Yudof listens to AHC’s concerns

by Jim Martyka

Finishing up an extended weekend visit to the University, University President-elect Mark Yudof addressed concerns from Academic Health Center faculty members Tuesday at an open forum in the Mayo Memorial Building auditorium.
His main theme throughout the afternoon was his desire to be directly involved with the health center when he becomes University president in July.
“I’d like to be in the consultative loop,” he said. “It’s important for you to understand that you are part of a larger enterprise.”
Yudof, who was expected to answer specifically prepared questions off of a sheet, decided to make the hour-long forum a more laid-back discussion instead.
“I don’t have a detailed knowledge of some of these (questions),” he said. The prepared sheet had detailed questions that faculty members had prepared earlier. Yudof instead took questions from the floor.
Many of the questions asked for Yudof’s perspective on the re-engineering and redistribution of power in the health center.
“I think the power should be in the departments and colleges,” he said. Yudof also said he would work closely with Frank Cerra, provost of the health center.
Within this re-engineering theme, another question solicited Yudof’s opinion on the system of Responsibility Center Management, which some faculty members said might benefit the health center.
In this system, each unit in the University is responsible for all of its costs, including utilities and space rent. However, each unit also keeps all the revenue it collects.
Yudof said he doesn’t feel this approach is right for the University. “My view is that it is easy to overstate the advantages of this,” he said.
But Yudof said that if a particular unit isn’t bringing in the same revenue as another, it is still important to the University. “There has to be some cross-subsidies,” he said.
Yudof also addressed faculty members’ concerns that outside consultants were being brought in to do work some in some faculty members’ specialties.
Faculty members applauded when Yudof responded to a concern about administrative power in the health center.
“I’ve already said that there should be a reduction in the level of administration University-wide,” he said. “We’ll work on that problem.”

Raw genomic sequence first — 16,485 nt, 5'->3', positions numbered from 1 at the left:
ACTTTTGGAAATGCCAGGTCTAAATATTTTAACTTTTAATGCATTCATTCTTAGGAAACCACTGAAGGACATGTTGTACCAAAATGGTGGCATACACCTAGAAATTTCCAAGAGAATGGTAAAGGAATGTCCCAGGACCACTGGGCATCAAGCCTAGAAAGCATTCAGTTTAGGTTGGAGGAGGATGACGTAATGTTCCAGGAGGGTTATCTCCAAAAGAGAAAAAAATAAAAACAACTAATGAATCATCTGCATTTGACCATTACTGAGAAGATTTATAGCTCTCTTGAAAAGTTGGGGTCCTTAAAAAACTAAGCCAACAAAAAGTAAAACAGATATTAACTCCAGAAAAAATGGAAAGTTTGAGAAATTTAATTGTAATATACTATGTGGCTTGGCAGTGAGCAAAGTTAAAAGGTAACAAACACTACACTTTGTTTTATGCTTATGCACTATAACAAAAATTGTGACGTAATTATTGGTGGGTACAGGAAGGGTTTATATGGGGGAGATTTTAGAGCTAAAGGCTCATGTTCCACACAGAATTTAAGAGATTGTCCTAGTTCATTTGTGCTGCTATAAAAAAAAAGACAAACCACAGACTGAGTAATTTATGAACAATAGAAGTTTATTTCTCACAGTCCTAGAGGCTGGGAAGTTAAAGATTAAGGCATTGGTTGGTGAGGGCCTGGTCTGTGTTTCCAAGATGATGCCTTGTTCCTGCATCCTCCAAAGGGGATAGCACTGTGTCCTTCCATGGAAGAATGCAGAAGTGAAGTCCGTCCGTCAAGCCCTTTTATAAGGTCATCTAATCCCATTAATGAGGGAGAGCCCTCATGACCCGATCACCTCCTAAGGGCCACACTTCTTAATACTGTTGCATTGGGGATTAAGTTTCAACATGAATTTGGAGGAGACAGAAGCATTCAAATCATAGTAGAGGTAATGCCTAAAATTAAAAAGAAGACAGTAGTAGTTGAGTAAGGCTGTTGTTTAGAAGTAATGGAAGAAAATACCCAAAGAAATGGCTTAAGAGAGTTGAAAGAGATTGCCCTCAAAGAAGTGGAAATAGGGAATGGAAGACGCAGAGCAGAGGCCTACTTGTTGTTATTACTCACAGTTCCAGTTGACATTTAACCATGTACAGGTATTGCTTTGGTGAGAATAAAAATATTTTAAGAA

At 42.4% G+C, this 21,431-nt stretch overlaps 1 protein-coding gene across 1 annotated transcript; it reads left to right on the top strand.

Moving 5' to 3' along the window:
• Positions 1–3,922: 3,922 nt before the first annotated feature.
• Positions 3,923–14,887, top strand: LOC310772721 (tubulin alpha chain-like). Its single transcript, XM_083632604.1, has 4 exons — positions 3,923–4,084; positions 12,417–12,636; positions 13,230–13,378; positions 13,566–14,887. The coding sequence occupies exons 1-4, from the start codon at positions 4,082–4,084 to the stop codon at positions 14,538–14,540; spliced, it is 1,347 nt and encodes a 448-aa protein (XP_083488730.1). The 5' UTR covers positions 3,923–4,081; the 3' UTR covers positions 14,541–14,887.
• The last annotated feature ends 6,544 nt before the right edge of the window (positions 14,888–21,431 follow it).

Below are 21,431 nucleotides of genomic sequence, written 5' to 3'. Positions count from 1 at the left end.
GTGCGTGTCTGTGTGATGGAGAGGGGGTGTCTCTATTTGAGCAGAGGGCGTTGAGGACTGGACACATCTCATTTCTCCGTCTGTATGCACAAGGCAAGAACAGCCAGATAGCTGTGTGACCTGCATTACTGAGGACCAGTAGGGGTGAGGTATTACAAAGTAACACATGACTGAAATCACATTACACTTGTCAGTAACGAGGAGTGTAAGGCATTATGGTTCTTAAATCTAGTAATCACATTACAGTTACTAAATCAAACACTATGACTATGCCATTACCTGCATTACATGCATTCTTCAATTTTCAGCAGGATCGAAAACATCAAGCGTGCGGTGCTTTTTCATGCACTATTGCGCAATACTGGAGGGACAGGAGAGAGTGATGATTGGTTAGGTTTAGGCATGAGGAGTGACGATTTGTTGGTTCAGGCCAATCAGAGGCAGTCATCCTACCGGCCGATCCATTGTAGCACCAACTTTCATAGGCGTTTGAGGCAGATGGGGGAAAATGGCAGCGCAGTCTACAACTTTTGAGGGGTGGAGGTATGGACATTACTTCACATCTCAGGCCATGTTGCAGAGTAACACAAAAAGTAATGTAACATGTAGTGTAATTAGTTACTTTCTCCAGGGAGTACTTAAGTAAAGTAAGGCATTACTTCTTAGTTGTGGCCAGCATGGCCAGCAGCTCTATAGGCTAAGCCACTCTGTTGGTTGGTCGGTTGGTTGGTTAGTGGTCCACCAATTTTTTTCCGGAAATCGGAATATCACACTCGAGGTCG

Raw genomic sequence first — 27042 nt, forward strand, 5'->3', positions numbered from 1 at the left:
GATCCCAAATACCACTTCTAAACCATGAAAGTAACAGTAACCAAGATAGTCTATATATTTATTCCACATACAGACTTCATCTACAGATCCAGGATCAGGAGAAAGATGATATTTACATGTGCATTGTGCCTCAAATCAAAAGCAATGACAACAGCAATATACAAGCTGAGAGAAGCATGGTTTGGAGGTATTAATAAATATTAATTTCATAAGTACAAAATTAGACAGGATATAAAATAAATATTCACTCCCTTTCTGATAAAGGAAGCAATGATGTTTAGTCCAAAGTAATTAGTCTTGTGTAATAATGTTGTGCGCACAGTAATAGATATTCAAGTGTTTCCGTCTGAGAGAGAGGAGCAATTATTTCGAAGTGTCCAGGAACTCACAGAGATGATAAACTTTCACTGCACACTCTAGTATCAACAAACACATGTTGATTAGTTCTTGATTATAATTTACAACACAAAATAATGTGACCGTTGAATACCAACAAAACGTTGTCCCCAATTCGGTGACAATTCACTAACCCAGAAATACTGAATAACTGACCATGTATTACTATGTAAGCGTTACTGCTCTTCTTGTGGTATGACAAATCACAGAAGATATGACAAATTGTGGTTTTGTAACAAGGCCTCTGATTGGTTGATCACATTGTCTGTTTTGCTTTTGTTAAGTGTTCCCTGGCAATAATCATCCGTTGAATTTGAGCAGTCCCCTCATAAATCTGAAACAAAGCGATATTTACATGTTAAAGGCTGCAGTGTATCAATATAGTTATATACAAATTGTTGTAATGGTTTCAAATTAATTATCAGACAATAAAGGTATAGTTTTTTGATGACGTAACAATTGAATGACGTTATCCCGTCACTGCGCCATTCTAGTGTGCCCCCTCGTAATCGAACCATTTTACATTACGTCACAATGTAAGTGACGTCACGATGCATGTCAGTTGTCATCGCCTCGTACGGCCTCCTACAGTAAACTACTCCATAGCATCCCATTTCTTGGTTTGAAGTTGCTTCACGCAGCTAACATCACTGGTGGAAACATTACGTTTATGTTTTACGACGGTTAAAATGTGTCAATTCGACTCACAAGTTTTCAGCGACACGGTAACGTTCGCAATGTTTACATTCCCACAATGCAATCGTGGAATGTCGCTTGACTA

Faculty members also asked questions about how Yudof would be involved with the reorganization of the College of Biological Sciences, the balancing of the health center’s budget and the distribution of power to smaller schools like the School of Nursing.
To the latter issue, Yudof jokingly told faculty members, “We’ll have to tell Cerra to pay attention to you. And if he doesn’t, let me know.”
Yudof also answered questions on broader University issues, such as the tenure debate, which he said was one factor that prevented him from sending in his application letter for the presidency earlier.
Tenure reform sparked heated controversy between faculty members and the Board of Regents for a major part of last year. Only recently has the issue begun to subside.
“The tenure issue has to be put behind us,” Yudof said. “It doesn’t matter who’s right or wrong.”
However, Yudof also said he felt progress on the issue has taken place. “We’re out of the mode of picking each other apart and into the mode of making this place a better place,” he said.
Yudof also told faculty members he was optimistic about working to make the University a distinguished school. “The University should be in the top five public research institutions in the nation,” he said. “I don’t see any reason why this can’t be done.”
The forum was organized by the Faculty Consultative Committee of the Academic Health Center, primarily to provide an opportunity for faculty members to voice their opinions.
Cerra said he thought the forum was effective. He said that Yudof is the kind of person who works well with faculty members and administration members.
“He’s a great person for the job,” Cerra said. “I look forward to working with him.”
Yudof also said he felt positive about the discussion. “I can’t solve all the problems overnight,” he said. “All I can do now is open the pipeline for discussion and do what I can to hear their concerns, which I think we did today.”